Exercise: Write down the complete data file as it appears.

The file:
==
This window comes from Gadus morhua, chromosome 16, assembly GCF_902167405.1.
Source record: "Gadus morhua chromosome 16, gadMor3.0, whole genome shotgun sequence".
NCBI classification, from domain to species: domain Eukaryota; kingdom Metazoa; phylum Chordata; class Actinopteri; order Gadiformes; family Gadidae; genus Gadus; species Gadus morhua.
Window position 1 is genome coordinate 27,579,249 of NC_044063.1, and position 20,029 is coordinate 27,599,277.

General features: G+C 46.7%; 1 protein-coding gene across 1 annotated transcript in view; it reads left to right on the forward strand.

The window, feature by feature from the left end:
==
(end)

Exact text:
This window comes from Gadus morhua, chromosome 16, assembly GCF_902167405.1.
Source record: "Gadus morhua chromosome 16, gadMor3.0, whole genome shotgun sequence".
NCBI classification, from domain to species: domain Eukaryota; kingdom Metazoa; phylum Chordata; class Actinopteri; order Gadiformes; family Gadidae; genus Gadus; species Gadus morhua.
Window position 1 is genome coordinate 27,579,249 of NC_044063.1, and position 20,029 is coordinate 27,599,277.

General features: G+C 46.7%; 1 protein-coding gene across 1 annotated transcript in view; it reads left to right on the forward strand.

The window, feature by feature from the left end: